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Myanmar is a union of many ethno-lingquistic groups. 135 groups have been recognized, each of which belongs to one of 8 general groups. The largest general group are the Burmese with approximately 68% of the population, concentrated in the 7 central populous administrative divisions of the country. The other 7 general ethnic groups each has its own state, although individuals are not compelled to live in any particular state. The Shan (or Tai) with 9% of the population are primarily in the south and east near the Thailand border. The Kayin (Karen) are in the southeast with 4% of the population. The Rakhine (Arakan) populations located in the south-west near Bangladesh also have 4%. The Mon (Talaing) have 2% of the population and are located in the south. The Chin are in the west near India and Bangladesh with 2%. The Kayah (Karenni) groups are in the east with 2%. The Kachin (Jinghpaw) groups are in the north near China and India with 1%. Ethnic Chinese constitute 3% of the current population. Ethnic Indians constitute 2% of the population. Other smaller groups constitute 3% of the population.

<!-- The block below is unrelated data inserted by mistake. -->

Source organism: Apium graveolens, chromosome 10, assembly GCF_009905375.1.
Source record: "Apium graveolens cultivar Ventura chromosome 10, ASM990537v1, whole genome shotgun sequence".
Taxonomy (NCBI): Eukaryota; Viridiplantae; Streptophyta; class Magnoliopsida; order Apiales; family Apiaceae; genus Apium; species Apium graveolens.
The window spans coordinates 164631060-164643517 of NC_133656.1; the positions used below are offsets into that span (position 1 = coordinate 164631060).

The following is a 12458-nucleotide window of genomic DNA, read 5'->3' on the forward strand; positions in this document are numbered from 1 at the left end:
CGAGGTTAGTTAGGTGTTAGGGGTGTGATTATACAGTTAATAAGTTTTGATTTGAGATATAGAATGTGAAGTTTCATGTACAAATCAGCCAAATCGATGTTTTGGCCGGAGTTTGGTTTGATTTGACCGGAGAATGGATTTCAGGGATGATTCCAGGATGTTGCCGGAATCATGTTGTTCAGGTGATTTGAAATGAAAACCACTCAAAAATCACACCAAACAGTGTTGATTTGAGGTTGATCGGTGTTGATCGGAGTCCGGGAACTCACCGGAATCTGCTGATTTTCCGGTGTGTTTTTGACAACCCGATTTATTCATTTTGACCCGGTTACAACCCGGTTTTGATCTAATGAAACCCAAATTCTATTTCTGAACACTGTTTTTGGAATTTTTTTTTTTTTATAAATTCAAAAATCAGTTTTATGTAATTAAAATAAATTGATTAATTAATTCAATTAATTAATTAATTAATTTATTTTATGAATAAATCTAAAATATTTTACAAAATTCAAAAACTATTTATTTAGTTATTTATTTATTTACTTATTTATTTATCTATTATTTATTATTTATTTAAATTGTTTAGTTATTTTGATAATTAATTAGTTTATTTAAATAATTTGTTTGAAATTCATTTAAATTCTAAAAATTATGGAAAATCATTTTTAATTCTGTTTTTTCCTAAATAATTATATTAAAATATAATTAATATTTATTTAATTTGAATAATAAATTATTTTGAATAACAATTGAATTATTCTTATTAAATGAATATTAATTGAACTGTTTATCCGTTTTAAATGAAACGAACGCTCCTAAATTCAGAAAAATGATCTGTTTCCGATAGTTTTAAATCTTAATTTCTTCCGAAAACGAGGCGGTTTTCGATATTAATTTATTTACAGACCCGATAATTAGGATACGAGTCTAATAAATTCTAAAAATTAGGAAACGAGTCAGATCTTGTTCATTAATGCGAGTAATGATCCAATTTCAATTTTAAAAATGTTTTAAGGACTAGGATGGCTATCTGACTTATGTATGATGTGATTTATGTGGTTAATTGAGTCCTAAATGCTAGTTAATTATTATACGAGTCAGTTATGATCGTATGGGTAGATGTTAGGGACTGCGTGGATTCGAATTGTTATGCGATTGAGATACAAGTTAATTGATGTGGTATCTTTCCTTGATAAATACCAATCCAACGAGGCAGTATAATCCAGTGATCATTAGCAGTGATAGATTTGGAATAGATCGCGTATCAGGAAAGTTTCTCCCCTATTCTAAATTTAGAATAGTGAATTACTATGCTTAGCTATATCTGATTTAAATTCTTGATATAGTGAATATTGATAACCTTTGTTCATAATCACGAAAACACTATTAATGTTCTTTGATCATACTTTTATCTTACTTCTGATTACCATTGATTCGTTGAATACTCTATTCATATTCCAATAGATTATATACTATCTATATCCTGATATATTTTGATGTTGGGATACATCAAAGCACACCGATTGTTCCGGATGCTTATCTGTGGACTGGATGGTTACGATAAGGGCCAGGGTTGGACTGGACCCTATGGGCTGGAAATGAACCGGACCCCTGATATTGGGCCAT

- The Family History Department of the Church of Jesus Christ of Latter-day Saints, “Family History Record Profile: Myanmar,” Word document, private files of the FamilySearch Content Strategy Team, 2001.